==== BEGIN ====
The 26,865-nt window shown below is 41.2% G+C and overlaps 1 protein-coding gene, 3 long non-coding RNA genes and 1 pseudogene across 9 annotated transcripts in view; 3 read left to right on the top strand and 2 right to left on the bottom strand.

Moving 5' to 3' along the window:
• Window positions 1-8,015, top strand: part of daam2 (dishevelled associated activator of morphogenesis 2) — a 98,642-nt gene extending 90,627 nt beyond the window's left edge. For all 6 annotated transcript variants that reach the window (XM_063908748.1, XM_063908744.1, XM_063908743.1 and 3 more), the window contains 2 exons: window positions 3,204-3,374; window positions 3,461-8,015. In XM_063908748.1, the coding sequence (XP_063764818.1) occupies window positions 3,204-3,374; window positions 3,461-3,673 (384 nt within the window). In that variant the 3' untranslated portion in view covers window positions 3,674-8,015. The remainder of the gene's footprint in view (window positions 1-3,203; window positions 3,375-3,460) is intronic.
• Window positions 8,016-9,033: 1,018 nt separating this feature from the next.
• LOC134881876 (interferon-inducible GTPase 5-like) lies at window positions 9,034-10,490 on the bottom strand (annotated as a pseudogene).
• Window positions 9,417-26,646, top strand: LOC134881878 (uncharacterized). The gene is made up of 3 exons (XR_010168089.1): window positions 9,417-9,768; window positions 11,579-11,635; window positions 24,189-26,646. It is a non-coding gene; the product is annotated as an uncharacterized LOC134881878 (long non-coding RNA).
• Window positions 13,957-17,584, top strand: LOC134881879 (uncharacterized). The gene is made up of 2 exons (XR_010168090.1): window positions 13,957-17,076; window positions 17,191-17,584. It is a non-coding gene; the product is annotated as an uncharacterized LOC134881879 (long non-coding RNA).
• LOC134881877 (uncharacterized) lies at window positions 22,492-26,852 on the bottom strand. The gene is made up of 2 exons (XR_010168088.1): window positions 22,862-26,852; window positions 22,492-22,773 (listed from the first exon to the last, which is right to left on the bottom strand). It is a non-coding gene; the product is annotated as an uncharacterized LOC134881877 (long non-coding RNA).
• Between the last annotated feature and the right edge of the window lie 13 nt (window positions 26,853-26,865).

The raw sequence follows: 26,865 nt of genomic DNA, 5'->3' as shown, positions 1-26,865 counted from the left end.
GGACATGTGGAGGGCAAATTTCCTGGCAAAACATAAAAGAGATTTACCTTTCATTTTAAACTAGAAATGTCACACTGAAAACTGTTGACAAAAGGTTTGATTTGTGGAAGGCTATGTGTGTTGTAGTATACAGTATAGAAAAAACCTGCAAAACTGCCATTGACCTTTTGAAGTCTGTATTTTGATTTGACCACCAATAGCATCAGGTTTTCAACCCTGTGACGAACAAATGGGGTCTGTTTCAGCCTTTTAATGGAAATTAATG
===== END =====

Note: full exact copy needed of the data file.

The 26,865-nt window shown below is 41.2% G+C and overlaps 1 protein-coding gene, 3 long non-coding RNA genes and 1 pseudogene across 9 annotated transcripts in view; 3 read left to right on the top strand and 2 right to left on the bottom strand.

Moving 5' to 3' along the window:
• Window positions 1-8,015, top strand: part of daam2 (dishevelled associated activator of morphogenesis 2) — a 98,642-nt gene extending 90,627 nt beyond the window's left edge. For all 6 annotated transcript variants that reach the window (XM_063908748.1, XM_063908744.1, XM_063908743.1 and 3 more), the window contains 2 exons: window positions 3,204-3,374; window positions 3,461-8,015. In XM_063908748.1, the coding sequence (XP_063764818.1) occupies window positions 3,204-3,374; window positions 3,461-3,673 (384 nt within the window). In that variant the 3' untranslated portion in view covers window positions 3,674-8,015. The remainder of the gene's footprint in view (window positions 1-3,203; window positions 3,375-3,460) is intronic.
• Window positions 8,016-9,033: 1,018 nt separating this feature from the next.
• LOC134881876 (interferon-inducible GTPase 5-like) lies at window positions 9,034-10,490 on the bottom strand (annotated as a pseudogene).
• Window positions 9,417-26,646, top strand: LOC134881878 (uncharacterized). The gene is made up of 3 exons (XR_010168089.1): window positions 9,417-9,768; window positions 11,579-11,635; window positions 24,189-26,646. It is a non-coding gene; the product is annotated as an uncharacterized LOC134881878 (long non-coding RNA).
• Window positions 13,957-17,584, top strand: LOC134881879 (uncharacterized). The gene is made up of 2 exons (XR_010168090.1): window positions 13,957-17,076; window positions 17,191-17,584. It is a non-coding gene; the product is annotated as an uncharacterized LOC134881879 (long non-coding RNA).
• LOC134881877 (uncharacterized) lies at window positions 22,492-26,852 on the bottom strand. The gene is made up of 2 exons (XR_010168088.1): window positions 22,862-26,852; window positions 22,492-22,773 (listed from the first exon to the last, which is right to left on the bottom strand). It is a non-coding gene; the product is annotated as an uncharacterized LOC134881877 (long non-coding RNA).
• Between the last annotated feature and the right edge of the window lie 13 nt (window positions 26,853-26,865).

The raw sequence follows: 26,865 nt of genomic DNA, 5'->3' as shown, positions 1-26,865 counted from the left end.
GGACATGTGGAGGGCAAATTTCCTGGCAAAACATAAAAGAGATTTACCTTTCATTTTAAACTAGAAATGTCACACTGAAAACTGTTGACAAAAGGTTTGATTTGTGGAAGGCTATGTGTGTTGTAGTATACAGTATAGAAAAAACCTGCAAAACTGCCATTGACCTTTTGAAGTCTGTATTTTGATTTGACCACCAATAGCATCAGGTTTTCAACCCTGTGACGAACAAATGGGGTCTGTTTCAGCCTTTTAATGGAAATTAATG